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Making the grade
The ambassador who tangles with Venezuela’s anti-American president and the envoy who just brought North Korea back to multiparty talks on its nuclear weapons program are among the five U.S. Foreign Service officers nominated for promotion to the second-highest rank for career diplomats.
President Bush has approved the selection of William R. Brownfield, ambassador to Venezuela, Christopher R. Hill, the envoy to the North Korea talks, Katherine H. Canavan, ambassador to Botswana, Cameron Hume, charge d’affaires in Sudan, and George M. Staples, director-general of the Foreign Service, for the grade of career minister.
The elite title is one step below career ambassador. A cable listing the nominations was obtained by our correspondent Nicholas Kralev. The nominations normally are not announced until after the Senate has approved the promotions.
Mr. Brownfield has held the most dangerous job among the group. He has been threatened by President Hugo Chavez’s supporters, who attacked his car in April when he traveled to a small town to hand out baseball equipment to a youth league. Mr. Chavez accused Mr. Brownfield of provoking the attack. He also threatened to expel the ambassador.
“Start packing your bags, mister. If you keep on provoking us, start packing your bags because I’ll kick you out of here,” Mr. Chavez said.
Mr. Brownfield, ambassador there since August 2004, has mostly tried to defuse tensions between the United States and Venezuela, one of the world’s top oil producers. He repeatedly has responded to Mr. Chavez’s rantings about U.S. conspiracies and plans for invasions by assuring the Venezuelan public that Washington has no such designs on their country.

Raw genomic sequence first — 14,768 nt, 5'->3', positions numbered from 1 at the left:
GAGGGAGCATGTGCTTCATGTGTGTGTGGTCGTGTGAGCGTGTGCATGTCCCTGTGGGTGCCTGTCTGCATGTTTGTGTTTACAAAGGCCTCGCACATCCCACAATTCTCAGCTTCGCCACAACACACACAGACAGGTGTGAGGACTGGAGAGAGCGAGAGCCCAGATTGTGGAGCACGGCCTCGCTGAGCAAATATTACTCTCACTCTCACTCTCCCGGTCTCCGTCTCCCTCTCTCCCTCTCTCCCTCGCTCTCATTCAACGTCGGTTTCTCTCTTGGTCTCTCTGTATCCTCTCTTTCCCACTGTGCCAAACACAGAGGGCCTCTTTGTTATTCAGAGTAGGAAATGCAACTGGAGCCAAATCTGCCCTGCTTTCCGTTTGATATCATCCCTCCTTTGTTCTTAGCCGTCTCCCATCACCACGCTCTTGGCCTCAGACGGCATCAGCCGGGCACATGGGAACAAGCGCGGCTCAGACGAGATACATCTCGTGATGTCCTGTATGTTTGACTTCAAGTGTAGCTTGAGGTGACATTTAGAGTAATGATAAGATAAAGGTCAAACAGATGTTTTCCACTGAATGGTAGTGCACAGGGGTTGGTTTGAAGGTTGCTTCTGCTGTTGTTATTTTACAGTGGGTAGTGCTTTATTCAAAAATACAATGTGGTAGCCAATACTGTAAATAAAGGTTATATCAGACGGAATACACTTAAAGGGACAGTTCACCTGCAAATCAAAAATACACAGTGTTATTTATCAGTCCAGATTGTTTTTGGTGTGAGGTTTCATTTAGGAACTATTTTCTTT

Mr. Hill, assistant secretary of state for East Asian and Pacific affairs, was in China on Tuesday negotiating with North Korean envoys to coax them into returning to talks with the United States, China, Japan, South Korea and Russia.
He served as ambassador to Poland from 2000 to 2004 and to Macedonia from 1996 to 1999.
Mrs. Canavan is a former director of the Foreign Service Institute and former ambassador to Lesotho.
Mr. Hume previously served as deputy inspector general at the State Department and had four assignments with the U.S. delegation to the United Nations.
Mr. Staples is a former political adviser to the commander of NATO and a former ambassador to Cameroon, Equatorial Guinea and Rwanda.
France and the United States are in a diplomatic smackdown over the future of NATO, as the alliance prepares for a summit later this month in Latvia.
U.S. Ambassador to NATO Victoria J. Nuland predicted a lot of “wrestling and mud wrestling” when the allies try to reconcile differences over whether NATO should permanently expand its mission outside Europe. NATO forces are currently engaged in Afghanistan.
“We want NATO to be able to demonstrate that we have an alliance that is taking on global responsibilities, that it increasingly has the global capabilities to meet those challenges and is doing it in concert with global partners,” Mrs. Nuland told Agence France-Presse at NATO headquarters in Brussels.
Meanwhile, French Defense Minister Michele Alliot-Marie warned that expanding the mission will “dilute the natural solidarity between Europeans and North Americans.” Intervention in global conflicts will give the impression of “a campaign … of the West against those who don’t share its views.”
“NATO should remain a Euro-Atlantic organization,” Mrs. Alliot-Marie wrote in the French daily Le Figaro.
Mrs. Nuland added that she expects “tense” discussions as NATO leaders labor to draft a final report from the summit, to be held Nov. 28 and 29.
“Allies are going to spend a lot of time on wrestling and mud wrestling about the words that we use in our NATO documents and communiques,” she said.
Call Embassy Row at 202/636-3297, fax 202/832-7278 or e-mail jmorrison@ washingtontimes.com.
By Tammy Bruce
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